Lesser-known cosmetic surgeries can make a big difference | Hand transplant recipient applauds his favorite rugby team | What to do when a business associate gets hacked
April 18, 2017
In the News
Lesser-known cosmetic surgeries can make a big difference
Buccal fat removal is a little-known procedure that removes fat pads from the cheeks to make cheekbones look more defined, and one website reports growing interest in the procedure among 18- to 35-year-olds. Other little-known plastic surgeries include hair transplants to fill in eyebrows that have been plucked too aggressively; dimpleplasty; otoplasty; so-called vampire face-lifts; and lip lifts, which plastic surgeon Ricardo Rodriguez says can make the entire face appear younger.
RD.com (4/14) 
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Hand transplant recipient applauds his favorite rugby team
The UK's first double hand transplant recipient was the guest of honor and applauded as his beloved Leeds Rhinos rugby team played against the Widnes Vikings. Consultant plastic surgeon Simon Kay led the surgery last July to replace the 57-year-old's hands, which he lost except for the thumbs in an industrial accident.
ITV (U.K.) (4/17),  Yorkshire Evening Post (Leeds, England) (4/17) 
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Dr. Kenneth Smith on VECTRA and VISIA
"An informed patient is the best patient. VECTRA and VISIA are great educational tools. They can get patients excited but also manage their expectations." - Kenneth A. Smith, MD FRSCS, Victoria, British Columbia, Canada
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Practice Management
What to do when a business associate gets hacked
Small medical practices are particularly reliant on third-party resources and thus are especially vulnerable to business associate data breaches. Experts say small practices should determine what data were compromised and get as much technical information about the breach as possible, notify affected patients as well as state and local authorities as required, and secure their own networks.
Modern Medicine/Medical Economics (4/10) 
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Increase Revenue from Existing Patients
Attracting new patients is expensive and time consuming. Marketing to existing patients is the most effective and efficient way to generate more revenue for your practice! Learn how San Francisco based Blackhawk Plastic Surgery owner, Dr. Ronan, created over 350 leads for procedures in 90 days from existing patients. Get the case study.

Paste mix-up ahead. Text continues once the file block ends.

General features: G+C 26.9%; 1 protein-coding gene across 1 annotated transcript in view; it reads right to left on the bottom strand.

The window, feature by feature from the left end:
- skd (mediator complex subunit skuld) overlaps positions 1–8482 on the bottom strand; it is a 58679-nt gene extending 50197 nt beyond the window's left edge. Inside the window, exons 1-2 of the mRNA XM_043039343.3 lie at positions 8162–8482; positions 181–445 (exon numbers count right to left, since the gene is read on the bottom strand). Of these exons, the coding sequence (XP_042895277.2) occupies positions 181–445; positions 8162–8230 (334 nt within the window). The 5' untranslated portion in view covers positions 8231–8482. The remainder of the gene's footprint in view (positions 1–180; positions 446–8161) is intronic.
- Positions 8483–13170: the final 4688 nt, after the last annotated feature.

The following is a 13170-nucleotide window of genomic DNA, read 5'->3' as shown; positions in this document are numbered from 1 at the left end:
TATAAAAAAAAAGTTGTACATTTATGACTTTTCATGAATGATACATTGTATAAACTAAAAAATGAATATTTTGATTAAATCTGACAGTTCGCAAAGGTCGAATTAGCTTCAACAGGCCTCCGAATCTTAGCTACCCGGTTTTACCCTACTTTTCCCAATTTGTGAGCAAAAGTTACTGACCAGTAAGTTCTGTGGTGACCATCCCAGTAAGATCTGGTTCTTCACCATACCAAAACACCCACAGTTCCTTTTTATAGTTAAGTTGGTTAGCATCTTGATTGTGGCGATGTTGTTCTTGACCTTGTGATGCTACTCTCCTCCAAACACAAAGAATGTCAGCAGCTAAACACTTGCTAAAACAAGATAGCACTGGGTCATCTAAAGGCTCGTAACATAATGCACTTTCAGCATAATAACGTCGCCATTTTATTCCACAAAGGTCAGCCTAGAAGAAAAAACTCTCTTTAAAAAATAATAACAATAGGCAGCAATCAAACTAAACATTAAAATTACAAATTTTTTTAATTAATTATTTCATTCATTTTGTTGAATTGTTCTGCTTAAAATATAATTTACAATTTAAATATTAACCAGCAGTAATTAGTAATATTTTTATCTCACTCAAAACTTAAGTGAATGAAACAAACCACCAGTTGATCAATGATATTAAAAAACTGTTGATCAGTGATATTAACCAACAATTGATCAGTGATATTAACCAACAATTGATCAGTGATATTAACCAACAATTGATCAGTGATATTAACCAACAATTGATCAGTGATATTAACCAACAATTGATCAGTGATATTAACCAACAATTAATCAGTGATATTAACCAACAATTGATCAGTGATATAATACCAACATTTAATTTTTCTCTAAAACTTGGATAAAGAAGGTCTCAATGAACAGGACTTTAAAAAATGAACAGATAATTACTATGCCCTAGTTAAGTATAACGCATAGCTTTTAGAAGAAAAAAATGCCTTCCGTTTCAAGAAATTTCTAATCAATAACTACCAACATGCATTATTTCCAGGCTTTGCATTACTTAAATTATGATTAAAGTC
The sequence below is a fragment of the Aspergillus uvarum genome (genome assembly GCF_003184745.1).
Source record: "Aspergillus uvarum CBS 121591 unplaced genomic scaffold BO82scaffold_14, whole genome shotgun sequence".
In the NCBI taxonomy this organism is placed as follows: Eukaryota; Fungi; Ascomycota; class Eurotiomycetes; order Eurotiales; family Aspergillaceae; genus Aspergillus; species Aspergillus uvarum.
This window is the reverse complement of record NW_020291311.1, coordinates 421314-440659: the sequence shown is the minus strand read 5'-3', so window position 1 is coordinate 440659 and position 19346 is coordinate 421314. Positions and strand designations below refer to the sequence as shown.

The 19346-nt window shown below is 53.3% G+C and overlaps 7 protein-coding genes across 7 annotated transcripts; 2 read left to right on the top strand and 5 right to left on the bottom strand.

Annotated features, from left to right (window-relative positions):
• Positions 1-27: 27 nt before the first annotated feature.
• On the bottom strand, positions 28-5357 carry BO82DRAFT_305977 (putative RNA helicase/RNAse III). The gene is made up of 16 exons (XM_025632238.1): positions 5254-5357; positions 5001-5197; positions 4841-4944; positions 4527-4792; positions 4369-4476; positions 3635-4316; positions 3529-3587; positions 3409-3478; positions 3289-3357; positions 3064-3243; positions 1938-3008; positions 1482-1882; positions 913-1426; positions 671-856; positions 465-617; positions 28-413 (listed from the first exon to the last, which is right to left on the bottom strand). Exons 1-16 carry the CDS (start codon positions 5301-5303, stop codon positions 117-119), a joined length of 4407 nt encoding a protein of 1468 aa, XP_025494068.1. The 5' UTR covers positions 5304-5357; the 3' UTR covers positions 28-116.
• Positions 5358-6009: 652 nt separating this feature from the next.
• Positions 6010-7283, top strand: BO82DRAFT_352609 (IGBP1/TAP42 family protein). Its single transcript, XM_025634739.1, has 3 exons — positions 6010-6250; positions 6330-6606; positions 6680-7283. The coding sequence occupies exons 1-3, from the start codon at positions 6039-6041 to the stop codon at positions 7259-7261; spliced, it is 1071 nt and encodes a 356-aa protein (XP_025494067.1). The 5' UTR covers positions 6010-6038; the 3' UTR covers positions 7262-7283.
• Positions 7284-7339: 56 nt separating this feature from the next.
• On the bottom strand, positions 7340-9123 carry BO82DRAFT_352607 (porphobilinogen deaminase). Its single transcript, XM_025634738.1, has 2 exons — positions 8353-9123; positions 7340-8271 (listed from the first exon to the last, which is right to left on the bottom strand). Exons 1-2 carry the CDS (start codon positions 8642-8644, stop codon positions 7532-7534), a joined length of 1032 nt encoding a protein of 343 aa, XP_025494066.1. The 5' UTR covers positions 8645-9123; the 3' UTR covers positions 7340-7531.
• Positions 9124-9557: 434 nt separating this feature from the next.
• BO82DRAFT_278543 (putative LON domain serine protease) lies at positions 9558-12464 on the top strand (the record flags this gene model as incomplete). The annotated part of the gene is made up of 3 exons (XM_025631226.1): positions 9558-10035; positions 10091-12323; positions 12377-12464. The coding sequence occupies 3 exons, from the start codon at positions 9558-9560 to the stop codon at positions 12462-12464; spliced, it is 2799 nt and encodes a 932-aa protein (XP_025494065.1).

Health Quality & Advocacy
Survey highlights importance of discussing surgical options with patients
Surgeons may fear provoking patient dissatisfaction if they advise against contralateral prophylactic mastectomy when requested by patients even in cases where CPM is not likely to confer survival benefits, researchers reported in JAMA Surgery. Recommending against CPM did not encourage patients to seek a second opinion or treatment from another surgeon, but patient dissatisfaction was much higher among patients whose surgeons advised against CPM without substantively discussing why, the study found.
Medscape (free registration)/Reuters (4/14) 
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Survey suggests women should follow their instincts about reconstructive surgery
Women are generally happy with their breasts after post-mastectomy reconstruction, regardless of whether the reconstruction involves implants or autologous tissue, according to a multi-center survey led by Neil Fine, a clinical associate professor in Northwestern University's plastic surgery department. He advises women to start with a smaller operation and to follow their own instincts about whether and what type of reconstruction to undergo.
WFLD-TV (Chicago) (4/16) 
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Research & Technology
LD transfer restores upper-extremity function
A literature review revealed that nearly all patients who had pedicled functional latissimus dorsi transfer for upper-extremity reconstruction regained motion against gravity and most regained motion against resistance. Patient positioning, muscle tensioning, inset, polarity, management of nearby joints and patient education are significant factors to consider, the researchers write.
Medscape (free registration)/ePlasty (4/17) 
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I do not live for what the world thinks of me, but for what I think of myself.
Jack London,
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